It has been about five months since my last entry in the Sunday School category, so I'll try and catch up a bit. Alma 1 shows the attitude of the Nephite theocracy toward religious dissenters. Nehor taught that "all mankind should be saved at the last day" and that the clergy "ought to be supported by the people" (v. 3). So universal salvation and a professional clergy were preached among the Nephites--I know that sounds a lot like what people were talking about in 19th-century America, but there it is among the diaspora Jews of Nephite America.
According to the text, Nehor quarrels with an old Nephite war hero, the two come to blows, and Nehor prevails. Hauled before Alma the Younger, chief judge and also the head of the Nephite Church, Nehor is found "guilty of priestcraft" and of "shed[ding] the blood of a righteous man" (v. 12, 13). But at his execution, he was not made to confess murder but rather "that what he had taught to the people was contrary to the word of God" (v. 15). It would appear that the primary crime for which Nehor was executed was religious pluralism (viewed as heresy by the Nephite Church). As a morality tale, the best reading of Alma 1 is about the dangers of an established church, but that's not how it is read by Mormons. Had Gideon prevailed and Nehor died, I doubt Gideon would have been convicted before the chief judge and "suffered an ignominious death" (v. 15). Apart from the minor textual detail that Nehor is portrayed as having slain Gideon, he looks a lot like a martyr for religious freedom against the state power of the Nephite Church.
THERE ARE SOME WHO WOULD ALSO READ ALMA 1 as a reflection of Joseph's views and as a force shaping Mormon views of religious pluralism. We know Joseph rejected religious pluralism, which he perceived as "a strife of words and a contest about opinions" (JS-H 1:6). In Alma 1, those from other denominations are represented as "preaching false doctrines," and doing so not because of sincere but different religious beliefs but "this they did for the sake of riches and honor" (v. 16). Right--only preachers of the Nephite Church are sincere, other religious leaders are avaricious fakes and frauds who "pretended to preach according to their belief" (v. 17).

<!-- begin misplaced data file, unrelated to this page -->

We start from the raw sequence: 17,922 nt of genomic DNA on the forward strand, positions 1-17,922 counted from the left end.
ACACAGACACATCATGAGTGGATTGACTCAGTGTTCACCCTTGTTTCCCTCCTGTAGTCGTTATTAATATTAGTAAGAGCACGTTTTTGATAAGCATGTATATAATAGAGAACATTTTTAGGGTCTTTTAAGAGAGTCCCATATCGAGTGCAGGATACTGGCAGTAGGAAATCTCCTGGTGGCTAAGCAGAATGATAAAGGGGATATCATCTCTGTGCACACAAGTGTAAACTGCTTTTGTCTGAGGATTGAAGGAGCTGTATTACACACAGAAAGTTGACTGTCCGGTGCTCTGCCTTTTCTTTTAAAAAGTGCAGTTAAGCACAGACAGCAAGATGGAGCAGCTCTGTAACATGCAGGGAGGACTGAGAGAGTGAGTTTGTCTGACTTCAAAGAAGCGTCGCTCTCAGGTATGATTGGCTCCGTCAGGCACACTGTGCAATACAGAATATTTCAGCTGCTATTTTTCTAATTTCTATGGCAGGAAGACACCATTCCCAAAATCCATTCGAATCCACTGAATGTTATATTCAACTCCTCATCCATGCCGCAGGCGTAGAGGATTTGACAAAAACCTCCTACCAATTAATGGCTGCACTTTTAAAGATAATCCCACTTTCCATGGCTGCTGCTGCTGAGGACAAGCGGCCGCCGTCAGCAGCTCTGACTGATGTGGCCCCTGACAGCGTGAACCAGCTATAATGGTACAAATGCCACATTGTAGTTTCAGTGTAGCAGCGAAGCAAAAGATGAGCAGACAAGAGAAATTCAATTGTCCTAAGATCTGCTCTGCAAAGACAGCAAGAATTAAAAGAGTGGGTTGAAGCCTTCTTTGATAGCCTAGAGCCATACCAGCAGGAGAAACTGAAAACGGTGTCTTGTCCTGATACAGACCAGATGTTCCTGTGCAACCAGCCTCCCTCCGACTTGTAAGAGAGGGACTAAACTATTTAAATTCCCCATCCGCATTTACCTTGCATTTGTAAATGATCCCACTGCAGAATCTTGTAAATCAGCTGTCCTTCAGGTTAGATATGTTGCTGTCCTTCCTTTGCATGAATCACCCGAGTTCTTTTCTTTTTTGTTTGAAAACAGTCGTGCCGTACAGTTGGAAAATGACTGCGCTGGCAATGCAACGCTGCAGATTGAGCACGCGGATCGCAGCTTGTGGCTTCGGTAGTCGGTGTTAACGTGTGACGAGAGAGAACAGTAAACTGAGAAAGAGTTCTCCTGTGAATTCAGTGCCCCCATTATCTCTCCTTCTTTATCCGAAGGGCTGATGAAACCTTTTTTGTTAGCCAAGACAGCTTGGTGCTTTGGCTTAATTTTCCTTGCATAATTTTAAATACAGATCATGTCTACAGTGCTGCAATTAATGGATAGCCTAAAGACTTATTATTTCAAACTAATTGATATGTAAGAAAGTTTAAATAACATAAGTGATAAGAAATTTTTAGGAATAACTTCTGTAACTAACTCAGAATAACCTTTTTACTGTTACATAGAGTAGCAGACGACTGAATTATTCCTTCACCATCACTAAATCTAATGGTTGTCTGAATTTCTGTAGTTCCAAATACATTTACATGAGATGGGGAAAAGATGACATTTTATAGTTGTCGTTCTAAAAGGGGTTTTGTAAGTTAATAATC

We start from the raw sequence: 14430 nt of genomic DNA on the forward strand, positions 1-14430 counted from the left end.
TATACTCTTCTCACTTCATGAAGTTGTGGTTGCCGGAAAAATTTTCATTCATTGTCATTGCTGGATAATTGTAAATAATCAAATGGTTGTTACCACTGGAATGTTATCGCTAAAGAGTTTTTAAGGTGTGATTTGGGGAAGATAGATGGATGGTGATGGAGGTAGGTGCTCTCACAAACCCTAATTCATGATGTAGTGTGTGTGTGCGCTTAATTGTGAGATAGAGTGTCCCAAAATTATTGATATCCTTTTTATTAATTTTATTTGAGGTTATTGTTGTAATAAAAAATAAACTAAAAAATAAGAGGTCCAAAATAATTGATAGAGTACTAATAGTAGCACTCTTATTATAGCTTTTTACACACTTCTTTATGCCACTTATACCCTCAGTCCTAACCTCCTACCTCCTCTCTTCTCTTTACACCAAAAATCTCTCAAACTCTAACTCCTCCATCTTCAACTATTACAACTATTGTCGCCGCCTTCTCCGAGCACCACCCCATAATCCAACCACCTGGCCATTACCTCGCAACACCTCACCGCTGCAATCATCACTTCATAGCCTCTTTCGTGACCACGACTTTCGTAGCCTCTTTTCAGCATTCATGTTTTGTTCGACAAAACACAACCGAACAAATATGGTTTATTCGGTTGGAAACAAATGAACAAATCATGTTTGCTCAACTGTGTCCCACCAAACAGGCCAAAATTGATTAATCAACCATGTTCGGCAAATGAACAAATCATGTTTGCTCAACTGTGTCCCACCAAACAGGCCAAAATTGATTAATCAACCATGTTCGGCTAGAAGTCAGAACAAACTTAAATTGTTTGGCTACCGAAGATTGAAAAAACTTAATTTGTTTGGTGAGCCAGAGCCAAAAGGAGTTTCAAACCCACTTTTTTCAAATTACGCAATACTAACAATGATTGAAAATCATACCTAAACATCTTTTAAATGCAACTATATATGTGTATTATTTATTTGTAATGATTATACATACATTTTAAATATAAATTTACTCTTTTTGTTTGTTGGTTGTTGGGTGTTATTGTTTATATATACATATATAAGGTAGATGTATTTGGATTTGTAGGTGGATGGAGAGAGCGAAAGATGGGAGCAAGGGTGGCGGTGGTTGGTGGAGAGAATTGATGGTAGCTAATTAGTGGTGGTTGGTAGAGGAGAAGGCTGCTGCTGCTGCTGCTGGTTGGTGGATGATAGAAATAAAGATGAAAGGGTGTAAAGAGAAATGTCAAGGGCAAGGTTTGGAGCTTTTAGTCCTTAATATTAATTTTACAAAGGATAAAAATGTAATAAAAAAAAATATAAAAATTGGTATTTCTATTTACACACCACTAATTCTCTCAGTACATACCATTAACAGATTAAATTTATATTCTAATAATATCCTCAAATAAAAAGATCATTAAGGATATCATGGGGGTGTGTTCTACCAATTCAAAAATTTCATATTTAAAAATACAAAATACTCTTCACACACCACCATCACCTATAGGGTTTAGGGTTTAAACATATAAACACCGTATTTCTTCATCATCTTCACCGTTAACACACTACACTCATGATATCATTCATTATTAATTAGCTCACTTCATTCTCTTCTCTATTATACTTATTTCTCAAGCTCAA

Reading scriptural passages like Alma 1, it's not hard to see how some Mormons come to really believe that, deep down, everyone really knows (or could know if they would just take a few minutes to pray about it) that the Mormon Church is the true church and the other denominations are "all wrong," their creeds are "an abomination," and their clergy are "all corrupt" (JS-H 1:19). I sense a real disconnect between what many modern Mormons believe and practice (a good degree of religious tolerance and support for religious pluralism) and what Alma 1 and other BoM texts teach.